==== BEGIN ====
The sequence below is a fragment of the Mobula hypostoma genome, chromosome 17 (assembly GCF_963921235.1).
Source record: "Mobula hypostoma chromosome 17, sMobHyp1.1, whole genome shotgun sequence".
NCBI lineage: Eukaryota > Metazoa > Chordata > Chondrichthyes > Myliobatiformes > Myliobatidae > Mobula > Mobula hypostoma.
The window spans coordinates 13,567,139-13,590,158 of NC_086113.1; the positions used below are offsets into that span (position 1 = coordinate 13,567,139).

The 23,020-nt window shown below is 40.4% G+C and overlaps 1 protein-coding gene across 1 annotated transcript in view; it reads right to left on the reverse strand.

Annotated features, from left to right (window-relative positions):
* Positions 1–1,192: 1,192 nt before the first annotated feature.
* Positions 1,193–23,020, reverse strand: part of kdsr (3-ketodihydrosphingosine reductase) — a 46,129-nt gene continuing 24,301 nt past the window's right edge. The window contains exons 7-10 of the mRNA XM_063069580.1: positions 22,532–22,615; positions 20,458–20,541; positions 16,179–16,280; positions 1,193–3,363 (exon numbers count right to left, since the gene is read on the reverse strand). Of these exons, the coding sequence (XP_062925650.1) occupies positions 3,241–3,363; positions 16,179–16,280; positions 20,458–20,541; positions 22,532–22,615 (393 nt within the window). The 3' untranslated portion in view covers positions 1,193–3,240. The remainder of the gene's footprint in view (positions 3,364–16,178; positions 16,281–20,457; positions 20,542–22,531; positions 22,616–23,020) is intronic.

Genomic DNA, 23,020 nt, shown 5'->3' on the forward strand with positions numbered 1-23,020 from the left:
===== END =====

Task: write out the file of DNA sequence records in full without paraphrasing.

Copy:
The sequence below is a fragment of the Mobula hypostoma genome, chromosome 17 (assembly GCF_963921235.1).
Source record: "Mobula hypostoma chromosome 17, sMobHyp1.1, whole genome shotgun sequence".
NCBI lineage: Eukaryota > Metazoa > Chordata > Chondrichthyes > Myliobatiformes > Myliobatidae > Mobula > Mobula hypostoma.
The window spans coordinates 13,567,139-13,590,158 of NC_086113.1; the positions used below are offsets into that span (position 1 = coordinate 13,567,139).

The 23,020-nt window shown below is 40.4% G+C and overlaps 1 protein-coding gene across 1 annotated transcript in view; it reads right to left on the reverse strand.

Annotated features, from left to right (window-relative positions):
* Positions 1–1,192: 1,192 nt before the first annotated feature.
* Positions 1,193–23,020, reverse strand: part of kdsr (3-ketodihydrosphingosine reductase) — a 46,129-nt gene continuing 24,301 nt past the window's right edge. The window contains exons 7-10 of the mRNA XM_063069580.1: positions 22,532–22,615; positions 20,458–20,541; positions 16,179–16,280; positions 1,193–3,363 (exon numbers count right to left, since the gene is read on the reverse strand). Of these exons, the coding sequence (XP_062925650.1) occupies positions 3,241–3,363; positions 16,179–16,280; positions 20,458–20,541; positions 22,532–22,615 (393 nt within the window). The 3' untranslated portion in view covers positions 1,193–3,240. The remainder of the gene's footprint in view (positions 3,364–16,178; positions 16,281–20,457; positions 20,542–22,531; positions 22,616–23,020) is intronic.

Genomic DNA, 23,020 nt, shown 5'->3' on the forward strand with positions numbered 1-23,020 from the left: